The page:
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Discussion Starter · #1 · (Edited)
I always learn through brainstorming, discussion and research... I wanted to discuss some things because for the first time in 9 years, I am on the fence about tetanus (my kids have had ZERO vaccines thus far).

I have 2 boys-- 1 hates to get dirty (I think it is my fault for being crazy 1st time mom)... I don't worry about him (injury wise) as much as my other boy (4 yrs old).. with him, watch out-- he jumps from his bunk bed, hangs upside down on the monkey bars, always covered in dirt, already broke an arm, etc... HE makes me grow gray hair...

When we had kids, we became informed about each disease and “treatments”. I'm confident in our immune system and nutrition to make it through measles, mumps, whooping cough, etc... The one I was never sure about was tetanus (I know it is not spread person to person but we have a shot for it). If you ever look up the info about it, it can really make you paranoid... yes, there are few cases but man, if you are that case-- yikes.. it is not as “easy” of a disease as some others and the fatality rate is rather high... http://www.cdc.gov/vaccines/pubs/pinkbook/downloads/tetanus.pdf

Do you worry about it? Since there are few cases, does that give you peace instead? Are you only scared of really deep puncture wounds? There have been cases in splinters, simple cuts etc... why? Simple cuts bleed.. I never had a splinter bleed though.. do you think it is linked to a lack of nutrition? Lack of wound care?

What would make you seek TIG? For the life of me, I can't find much info on actual reactions to it like we can for vaccines.

Apparently the UK stops tetanus doses after you've had a total of 5 doses (last dose before age 18)- they say it lasts a lifetime even with injuries (unless super dirty)? Hmm? Why does the US recommend a booster every 10 years or a shot every time you get hurt/stung/bit and go to the ER?
http://www.patient.co.uk/health/tetanus-immunisation

Obviously with the invention of cars, there is less exposure to manure and the like so cases would naturally decrease.. we have less farms around here at least.. the bacteria is claimed to be found “everywhere” so why are there less cases? Natural immunity? What am I missing?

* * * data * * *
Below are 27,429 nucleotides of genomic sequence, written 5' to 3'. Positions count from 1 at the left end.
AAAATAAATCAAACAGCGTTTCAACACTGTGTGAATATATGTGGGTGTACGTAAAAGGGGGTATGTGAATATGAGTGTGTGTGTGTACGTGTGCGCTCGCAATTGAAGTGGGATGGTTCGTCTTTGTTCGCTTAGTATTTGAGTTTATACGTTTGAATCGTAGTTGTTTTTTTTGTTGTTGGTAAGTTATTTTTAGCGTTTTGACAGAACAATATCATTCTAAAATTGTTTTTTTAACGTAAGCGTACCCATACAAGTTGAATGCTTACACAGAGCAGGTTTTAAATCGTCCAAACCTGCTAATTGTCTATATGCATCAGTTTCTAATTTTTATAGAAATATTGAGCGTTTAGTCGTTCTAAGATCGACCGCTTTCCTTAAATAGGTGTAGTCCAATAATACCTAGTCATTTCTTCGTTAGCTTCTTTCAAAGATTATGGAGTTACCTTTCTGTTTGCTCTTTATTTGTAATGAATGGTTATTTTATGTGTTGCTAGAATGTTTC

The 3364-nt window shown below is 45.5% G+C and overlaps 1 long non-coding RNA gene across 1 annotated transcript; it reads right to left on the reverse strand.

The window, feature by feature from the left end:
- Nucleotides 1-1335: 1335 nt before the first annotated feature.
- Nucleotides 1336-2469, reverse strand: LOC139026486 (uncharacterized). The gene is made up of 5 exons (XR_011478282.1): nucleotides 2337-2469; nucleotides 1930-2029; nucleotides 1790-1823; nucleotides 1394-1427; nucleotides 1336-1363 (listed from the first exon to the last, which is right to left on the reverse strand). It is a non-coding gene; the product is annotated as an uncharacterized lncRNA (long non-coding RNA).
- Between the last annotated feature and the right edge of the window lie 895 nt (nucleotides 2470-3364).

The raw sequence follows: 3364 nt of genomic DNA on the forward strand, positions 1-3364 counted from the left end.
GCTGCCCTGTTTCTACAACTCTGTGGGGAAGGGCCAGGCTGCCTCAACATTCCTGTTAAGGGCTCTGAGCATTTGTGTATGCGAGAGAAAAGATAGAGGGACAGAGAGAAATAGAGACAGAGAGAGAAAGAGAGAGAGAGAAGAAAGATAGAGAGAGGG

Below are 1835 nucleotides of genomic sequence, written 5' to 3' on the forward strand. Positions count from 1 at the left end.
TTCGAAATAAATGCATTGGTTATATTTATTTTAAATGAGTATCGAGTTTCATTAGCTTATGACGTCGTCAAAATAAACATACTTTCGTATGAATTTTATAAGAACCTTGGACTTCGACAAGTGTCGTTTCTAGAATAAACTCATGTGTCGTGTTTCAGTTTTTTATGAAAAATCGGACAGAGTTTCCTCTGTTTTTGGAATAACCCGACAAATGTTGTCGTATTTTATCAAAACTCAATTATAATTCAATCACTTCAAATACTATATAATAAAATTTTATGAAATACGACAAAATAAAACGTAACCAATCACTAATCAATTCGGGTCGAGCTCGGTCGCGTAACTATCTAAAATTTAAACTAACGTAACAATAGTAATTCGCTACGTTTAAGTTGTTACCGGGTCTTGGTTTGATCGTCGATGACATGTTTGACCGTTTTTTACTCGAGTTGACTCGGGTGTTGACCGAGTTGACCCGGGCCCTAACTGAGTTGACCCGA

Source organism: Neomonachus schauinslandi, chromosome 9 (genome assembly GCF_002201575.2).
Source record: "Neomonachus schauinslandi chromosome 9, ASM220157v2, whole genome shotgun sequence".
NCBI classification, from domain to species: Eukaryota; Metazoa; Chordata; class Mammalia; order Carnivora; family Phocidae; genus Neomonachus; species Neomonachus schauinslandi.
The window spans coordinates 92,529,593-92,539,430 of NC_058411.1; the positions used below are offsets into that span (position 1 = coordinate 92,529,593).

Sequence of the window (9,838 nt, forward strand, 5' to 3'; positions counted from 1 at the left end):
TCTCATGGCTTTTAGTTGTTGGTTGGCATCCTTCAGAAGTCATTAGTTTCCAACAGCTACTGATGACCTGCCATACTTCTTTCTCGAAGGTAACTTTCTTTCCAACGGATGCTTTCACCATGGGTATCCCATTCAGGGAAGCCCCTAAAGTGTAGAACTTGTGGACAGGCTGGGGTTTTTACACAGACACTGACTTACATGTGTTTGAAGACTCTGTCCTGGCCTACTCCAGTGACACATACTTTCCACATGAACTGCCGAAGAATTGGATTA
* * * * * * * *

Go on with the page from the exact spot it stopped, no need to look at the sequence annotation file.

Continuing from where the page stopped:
BTW: I did review info on Dr. Tenpenny's sit and Dr. Humphries video...
 

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Great questions! Subbing so I can follow the thread. I don't have any answers . . . I live on a farm (tho no cows or horses here . . . but neighbors have them). I stay on top of all wounds, especially those on feet. Not just for tetanus, but because one of my kiddos is allergic to 2 different classes of antibiotics and I want to save the use of them something really really bad - not simple wounds that could be dealt with using herbal support and good hygiene.

Curious to hear what others have to say.
 

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There are a few things to consider here. It's been a while since I've done my research but I'll share for you what swayed me.

First is that you will have to vax for DTaP (outside the US you may still be able to find DT). The D - Ditheria (I forget the spelling) is serious but extremely rare in the US and started declining before the vax. aP stand for acellular pertussis and it has been known to be a reactive vax and not very effective. If you look at CDC outbreaks the people who get it are usually vaxed. Immunity is thought to wane very quickly. They had to change to an acellular preparation due to reactions on the former whole-cell vax. It's linked to sids and other side effects you can read in the package insert.

Now for tetanus, the bacteria can grow only in conditions where there is no oxygen. This is typically associated with puncture wounds. For most common scratches and cuts, if you have concerns you can use hydrogen peroxide which cleans and provides oxygen.

If you do come down with something that you are suspicious could cause tetanus and you can't use basic first aid, there is something called TIG which is the immuniglobin (sp?). It is made from blood products but contains antibodies to tetanus. Even if you are vaxed and the medical staff suspect serious chance of tetanus they would administer TIG anyway.

Often times they will offer a DTaP vax. This is really more of a preventative for the next time as it take about 2 weeks for antibodies to form from a vax. It won't do anything for the existing wound.
 
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